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DOING A DOUBLE TAKE

New York Times, Sunday, December 15, 2019

Author:
Christina Iverson and Jeff Chen
Editor:
Will Shortz
TotalDebutLatestCollabs
37/30/20191/1/20202
SunMonTueWedThuFriSat
1011000
ScrabbleRebusCirclePangram
1.54110
Christina Iverson
TotalDebutLatestCollabs
1087/5/20102/11/202067
SunMonTueWedThuFriSat
2779202898
ScrabbleRebusCirclePangram
1.638252
Jeff Chen

This puzzle:

Rows: 21, Columns: 21 Words: 143, Blocks: 81 Missing: {JQ} Grid has mirror symmetry. This is puzzle # 2 for Ms. Iverson. This is puzzle # 105 for Mr. Chen. NYT links: Across Lite PDF
Will Shortz notes:
Christina Iverson of Ames, Iowa, is a stay-at-home mom with an almost-2-year-old and a child on the way. She started solving puzzles only in the summer of 2018. She found it was an easily ... read more

Christina Iverson of Ames, Iowa, is a stay-at-home mom with an almost-2-year-old and a child on the way. She started solving puzzles only in the summer of 2018. She found it was an easily interrupted activity when her baby was constantly waking up in the evenings. Also, "Crosswords met my need for something more intellectually stimulating than reading ‘Goodnight Moon.' " Soon she made it a goal to have a puzzle published in The Times.

Her collaborator, Jeff Chen, is a writer and professional crossword constructor in Seattle. They met through Jeff's daily column on the website XWord Info.

Constructor notes:
CHRISTINA: I feel I can't take much credit for this one. It was the fourth collaboration I did with Jeff, and the first Sunday grid we've done. The theme idea was Jeff's, during a really ... read more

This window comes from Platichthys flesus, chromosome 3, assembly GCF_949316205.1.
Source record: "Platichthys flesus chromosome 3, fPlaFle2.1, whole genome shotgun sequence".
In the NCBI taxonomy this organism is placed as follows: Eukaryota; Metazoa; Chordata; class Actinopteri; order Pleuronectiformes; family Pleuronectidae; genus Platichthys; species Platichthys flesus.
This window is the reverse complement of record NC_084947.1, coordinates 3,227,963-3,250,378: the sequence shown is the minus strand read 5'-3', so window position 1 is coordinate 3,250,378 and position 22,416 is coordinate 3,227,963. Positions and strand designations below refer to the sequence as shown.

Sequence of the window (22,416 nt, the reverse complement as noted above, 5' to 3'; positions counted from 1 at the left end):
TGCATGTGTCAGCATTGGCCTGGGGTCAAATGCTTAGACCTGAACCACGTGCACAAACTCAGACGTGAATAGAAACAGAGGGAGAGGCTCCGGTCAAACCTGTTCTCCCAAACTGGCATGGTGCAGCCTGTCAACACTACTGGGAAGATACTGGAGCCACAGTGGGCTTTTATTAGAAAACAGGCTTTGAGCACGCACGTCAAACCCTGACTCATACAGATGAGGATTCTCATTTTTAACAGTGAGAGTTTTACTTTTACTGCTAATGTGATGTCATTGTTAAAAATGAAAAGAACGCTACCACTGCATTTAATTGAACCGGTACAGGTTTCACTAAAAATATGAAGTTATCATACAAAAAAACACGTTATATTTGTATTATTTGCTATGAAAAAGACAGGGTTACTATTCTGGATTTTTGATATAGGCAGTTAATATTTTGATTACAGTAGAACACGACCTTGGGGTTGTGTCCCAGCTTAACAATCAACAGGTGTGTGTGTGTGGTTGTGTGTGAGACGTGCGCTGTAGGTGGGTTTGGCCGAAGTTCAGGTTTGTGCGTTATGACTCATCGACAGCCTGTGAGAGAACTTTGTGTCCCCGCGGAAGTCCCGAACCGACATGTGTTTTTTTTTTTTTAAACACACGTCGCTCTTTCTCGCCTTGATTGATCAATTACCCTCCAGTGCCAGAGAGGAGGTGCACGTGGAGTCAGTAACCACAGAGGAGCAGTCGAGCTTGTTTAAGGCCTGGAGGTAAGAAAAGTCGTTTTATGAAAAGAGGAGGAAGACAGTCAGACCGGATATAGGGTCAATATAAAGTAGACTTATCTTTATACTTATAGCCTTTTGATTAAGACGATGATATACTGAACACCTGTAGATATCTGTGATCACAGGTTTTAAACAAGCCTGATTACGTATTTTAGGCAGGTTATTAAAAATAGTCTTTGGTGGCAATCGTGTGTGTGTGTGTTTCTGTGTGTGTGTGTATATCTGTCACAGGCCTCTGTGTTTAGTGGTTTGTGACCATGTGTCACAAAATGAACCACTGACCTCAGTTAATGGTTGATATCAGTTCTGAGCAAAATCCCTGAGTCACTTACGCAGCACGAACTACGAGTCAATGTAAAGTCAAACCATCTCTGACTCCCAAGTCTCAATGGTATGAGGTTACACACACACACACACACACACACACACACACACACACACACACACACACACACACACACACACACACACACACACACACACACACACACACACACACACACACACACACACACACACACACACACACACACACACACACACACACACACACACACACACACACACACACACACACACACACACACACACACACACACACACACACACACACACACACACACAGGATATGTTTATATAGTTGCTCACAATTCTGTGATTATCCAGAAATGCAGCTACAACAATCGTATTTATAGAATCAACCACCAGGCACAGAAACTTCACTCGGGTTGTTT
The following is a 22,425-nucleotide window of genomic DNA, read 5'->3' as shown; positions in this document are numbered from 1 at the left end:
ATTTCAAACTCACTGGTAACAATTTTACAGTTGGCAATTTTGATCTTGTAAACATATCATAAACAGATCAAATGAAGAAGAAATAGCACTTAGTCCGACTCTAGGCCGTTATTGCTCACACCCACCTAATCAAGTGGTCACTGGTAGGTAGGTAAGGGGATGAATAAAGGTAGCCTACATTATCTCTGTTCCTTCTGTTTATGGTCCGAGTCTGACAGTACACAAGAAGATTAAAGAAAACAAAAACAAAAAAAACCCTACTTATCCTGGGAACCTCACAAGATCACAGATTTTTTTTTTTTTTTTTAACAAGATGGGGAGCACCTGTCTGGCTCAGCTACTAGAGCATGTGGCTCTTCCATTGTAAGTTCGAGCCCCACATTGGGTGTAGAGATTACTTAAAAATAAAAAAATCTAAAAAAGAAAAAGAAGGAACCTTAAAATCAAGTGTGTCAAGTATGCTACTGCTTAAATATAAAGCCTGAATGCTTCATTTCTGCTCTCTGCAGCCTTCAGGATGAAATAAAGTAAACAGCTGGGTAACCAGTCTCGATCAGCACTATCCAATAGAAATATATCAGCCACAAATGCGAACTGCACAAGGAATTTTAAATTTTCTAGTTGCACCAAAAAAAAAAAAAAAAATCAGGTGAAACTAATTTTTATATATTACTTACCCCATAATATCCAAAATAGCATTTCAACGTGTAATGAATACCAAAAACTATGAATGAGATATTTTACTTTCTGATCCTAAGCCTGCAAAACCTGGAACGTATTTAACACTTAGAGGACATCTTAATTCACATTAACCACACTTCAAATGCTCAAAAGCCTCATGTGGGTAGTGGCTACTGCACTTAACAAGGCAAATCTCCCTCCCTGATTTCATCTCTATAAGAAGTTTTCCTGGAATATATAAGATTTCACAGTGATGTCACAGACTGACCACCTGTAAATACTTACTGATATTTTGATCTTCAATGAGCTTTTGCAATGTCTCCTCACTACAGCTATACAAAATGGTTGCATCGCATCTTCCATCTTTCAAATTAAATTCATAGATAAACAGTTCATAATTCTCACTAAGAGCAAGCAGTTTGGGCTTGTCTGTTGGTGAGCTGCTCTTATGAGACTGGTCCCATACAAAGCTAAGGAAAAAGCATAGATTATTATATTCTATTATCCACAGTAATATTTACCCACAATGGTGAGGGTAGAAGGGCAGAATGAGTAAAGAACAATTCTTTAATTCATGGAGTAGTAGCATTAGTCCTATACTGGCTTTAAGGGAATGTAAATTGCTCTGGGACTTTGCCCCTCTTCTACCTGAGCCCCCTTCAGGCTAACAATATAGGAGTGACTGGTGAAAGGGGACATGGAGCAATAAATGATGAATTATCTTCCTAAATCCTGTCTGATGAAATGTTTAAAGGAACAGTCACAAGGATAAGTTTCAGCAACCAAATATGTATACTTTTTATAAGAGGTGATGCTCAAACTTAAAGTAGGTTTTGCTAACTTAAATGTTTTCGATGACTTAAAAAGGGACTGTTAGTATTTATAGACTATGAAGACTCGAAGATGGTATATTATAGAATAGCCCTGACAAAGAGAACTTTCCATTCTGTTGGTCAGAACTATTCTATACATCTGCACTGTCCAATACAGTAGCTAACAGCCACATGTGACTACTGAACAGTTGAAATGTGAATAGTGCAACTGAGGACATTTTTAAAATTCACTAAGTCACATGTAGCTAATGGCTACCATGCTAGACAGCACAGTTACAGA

CHRISTINA: I feel I can't take much credit for this one. It was the fourth collaboration I did with Jeff, and the first Sunday grid we've done. The theme idea was Jeff's, during a really long brainstorming session over email (easily over a hundred emails). Because of all the constraints and the mirror symmetry, the grid skeleton was a real challenge to make with fewer than 143 words (3 more than the typical max). I took many stabs at it, but Jeff came up with this one.

This was one of my first times filling a Sunday grid, and it was a beast! I couldn't believe how hard it is to fill a grid like this without any duplicates. Just when we thought we had a version we liked, we'd catch another one. Verbs like "run "and "eat" pop up in so many phrases, and with different tenses, they can be hard to catch.

Jeff and I have different methods of filling a grid, and I learned a lot from his style. He is highly methodical, and holds off on decision making until looking at every possible way to fill each section. I feel very lucky to have gotten the chance to work with him.

JEFF: Christina is being modest. An idea that comes out of a deep brainstorming session belongs to both people, 50/50. I often tell budding constructors that volume is an important factor in coming up with a good crossword theme, maybe one out of 20 concepts being a decent starting point.

Note that I said "starting point," not "idea." I find that the best constructors are the ones willing to work through difficulties and put in the time to let that seed of an idea grow into something crossworthy, and Christina is a perfect example.

Jeff Chen notes:
A-HA, GOTCHA JEFF! You always snootily points out the flaws in others' work, and look at today's grid! AMTS, BSA, HST, MAI, MER, SASE, SYS, XIS. That's not clean! I THOUGHT YOU WERE A ... read more